While *most* flow meters will work well on water service, there are
meters specifically designed for water service, providing the best
combination of cost vs. performance. A typical cold water meter will
have a bronze or plastic body with plastic internals.
A few meter designs dominate the cold water meter market including
oscilating piston, nutating disc, and multi-jet. They all have their
advantages, but all cold water meters must meet minimum specifications
set forth by the AWWA.
For hot water meters you are limited to multi-jet or other 'turbine-type'
meters. P.D. meters cannot be used for hot water service.
Water Meter Sizing
You call and say that you want a 3/4" meter for water service.
If the person you are talking to knows meters and wants to give you
the best possible selection, he will say "Do you want a 5/8 x
3/4 or a 3/4 x 3/4?" The normal reaction is "Why would I
want a meter with a 5/8" inlet and a 3/4" outlet?" Fortunately,
that is not what these fractions mean.
At one time, before design improvements which have come about in the early '90's,
we would tell people:
The first fraction is the chamber capacity:
5/8 meant a 25 GPM capacity with a 13 psig pressure drop
Note that the second fraction is not the meter end connection, but the line size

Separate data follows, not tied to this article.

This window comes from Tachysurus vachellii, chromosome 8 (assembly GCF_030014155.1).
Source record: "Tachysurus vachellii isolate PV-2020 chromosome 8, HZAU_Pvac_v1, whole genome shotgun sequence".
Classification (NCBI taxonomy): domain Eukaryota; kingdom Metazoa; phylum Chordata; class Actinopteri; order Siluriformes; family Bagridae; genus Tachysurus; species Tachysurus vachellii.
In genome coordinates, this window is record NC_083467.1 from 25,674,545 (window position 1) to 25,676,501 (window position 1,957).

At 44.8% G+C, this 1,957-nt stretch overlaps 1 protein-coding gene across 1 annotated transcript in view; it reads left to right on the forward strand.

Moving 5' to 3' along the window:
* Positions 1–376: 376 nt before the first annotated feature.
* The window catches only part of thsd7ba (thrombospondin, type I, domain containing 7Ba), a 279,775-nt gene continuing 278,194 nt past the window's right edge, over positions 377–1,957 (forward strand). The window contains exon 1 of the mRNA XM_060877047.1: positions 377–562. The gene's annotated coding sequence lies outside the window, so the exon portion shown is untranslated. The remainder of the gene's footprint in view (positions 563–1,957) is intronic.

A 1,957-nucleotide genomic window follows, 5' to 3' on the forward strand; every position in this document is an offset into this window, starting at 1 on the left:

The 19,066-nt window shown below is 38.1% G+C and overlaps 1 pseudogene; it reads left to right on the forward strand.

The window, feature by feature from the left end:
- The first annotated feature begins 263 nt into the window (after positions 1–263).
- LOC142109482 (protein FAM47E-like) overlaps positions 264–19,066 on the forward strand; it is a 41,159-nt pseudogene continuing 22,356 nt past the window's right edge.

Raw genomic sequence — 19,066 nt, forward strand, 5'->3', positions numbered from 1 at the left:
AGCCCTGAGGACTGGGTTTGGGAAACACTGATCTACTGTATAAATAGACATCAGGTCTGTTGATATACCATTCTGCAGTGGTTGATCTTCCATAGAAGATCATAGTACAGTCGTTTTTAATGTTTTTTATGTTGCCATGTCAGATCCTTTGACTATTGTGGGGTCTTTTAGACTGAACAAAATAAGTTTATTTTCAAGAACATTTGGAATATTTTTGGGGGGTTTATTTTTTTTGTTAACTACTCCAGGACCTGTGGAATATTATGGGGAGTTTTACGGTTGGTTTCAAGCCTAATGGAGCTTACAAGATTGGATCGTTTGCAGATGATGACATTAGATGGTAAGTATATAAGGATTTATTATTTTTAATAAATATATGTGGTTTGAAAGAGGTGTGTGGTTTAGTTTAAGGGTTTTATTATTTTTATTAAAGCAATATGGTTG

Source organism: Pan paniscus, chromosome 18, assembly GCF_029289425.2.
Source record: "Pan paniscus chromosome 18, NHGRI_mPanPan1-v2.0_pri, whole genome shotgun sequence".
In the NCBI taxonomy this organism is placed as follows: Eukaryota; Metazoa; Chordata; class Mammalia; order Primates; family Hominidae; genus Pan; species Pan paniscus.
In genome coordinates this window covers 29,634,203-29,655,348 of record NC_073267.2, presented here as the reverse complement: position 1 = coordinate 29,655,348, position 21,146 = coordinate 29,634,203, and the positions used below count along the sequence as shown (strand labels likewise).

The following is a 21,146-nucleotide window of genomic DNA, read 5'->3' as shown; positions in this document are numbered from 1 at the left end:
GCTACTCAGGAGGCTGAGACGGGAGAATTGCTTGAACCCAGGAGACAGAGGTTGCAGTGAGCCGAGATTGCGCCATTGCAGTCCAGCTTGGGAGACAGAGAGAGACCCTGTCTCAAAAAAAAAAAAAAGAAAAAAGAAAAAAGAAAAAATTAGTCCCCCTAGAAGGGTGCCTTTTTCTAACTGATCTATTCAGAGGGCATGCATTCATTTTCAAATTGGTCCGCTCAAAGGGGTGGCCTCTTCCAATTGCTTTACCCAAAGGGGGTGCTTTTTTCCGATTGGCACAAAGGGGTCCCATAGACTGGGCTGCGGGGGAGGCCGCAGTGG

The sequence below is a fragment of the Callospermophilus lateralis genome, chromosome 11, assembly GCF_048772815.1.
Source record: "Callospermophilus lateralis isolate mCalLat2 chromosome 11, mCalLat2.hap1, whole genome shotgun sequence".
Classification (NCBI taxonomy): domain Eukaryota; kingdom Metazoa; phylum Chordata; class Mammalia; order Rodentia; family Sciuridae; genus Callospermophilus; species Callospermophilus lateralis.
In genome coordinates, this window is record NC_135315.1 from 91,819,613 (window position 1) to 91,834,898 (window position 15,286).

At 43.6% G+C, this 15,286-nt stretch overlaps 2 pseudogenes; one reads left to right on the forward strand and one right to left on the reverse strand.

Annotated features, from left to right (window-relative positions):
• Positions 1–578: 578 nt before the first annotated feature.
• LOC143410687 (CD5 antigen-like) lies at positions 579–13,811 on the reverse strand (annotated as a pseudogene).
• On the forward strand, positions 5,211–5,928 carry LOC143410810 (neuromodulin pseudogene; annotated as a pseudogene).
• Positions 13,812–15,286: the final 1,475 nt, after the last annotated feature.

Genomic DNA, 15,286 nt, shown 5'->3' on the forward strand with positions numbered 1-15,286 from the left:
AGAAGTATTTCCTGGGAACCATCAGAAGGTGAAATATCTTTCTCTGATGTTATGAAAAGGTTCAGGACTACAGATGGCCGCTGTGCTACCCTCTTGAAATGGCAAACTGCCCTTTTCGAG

the meter will install into when the coupling connections are used. The cases
on meters which comply with AWWA C700 (American Water Works Assoc) have straight
threads, which are 1 line size over the size pipe. Here are the actual threads:
3/4 meant a 30 GPM capacity with a 13 psig pressure drop
1 meant a 50 GPM capacity with a 13 psig pressure drop (seldom used)
5/8 x 1/2 meter Actual end threads are 3/4 x 14 TPI, NPSM (male)
Why this straight thread? The meter is designed to be periodically removed and
tested. If the meter ends had tapered threads, the connecting pipe coupling rides
over the meter thread (interference fit). In order to remove the meter, the connecting
pipe must be pushed backwards to disengage the NPT threads. But the pipe is buried
under tons of dirt and will not move. By using straight threads and couplings
which utilize a gasket to seal the line, one can loosen the coupling nut, spring
the line slightly and pull the meter out.
5/8 x 3/4 meter Actual end threads are 1" x 11 TPI, NPSM (male)
3/4 x 3/4 meter Actual end threads are 1" x 11 TPI, NPSM (male)
1" meter Actual end threads are 1.5 x 11.5 TPI NPSM (male)
If you try to screw a tapered coupling (FIP, NPT) to the meter, it will leak.
Use the couplings offered with the meters.
For more information on water meters, click on a link below: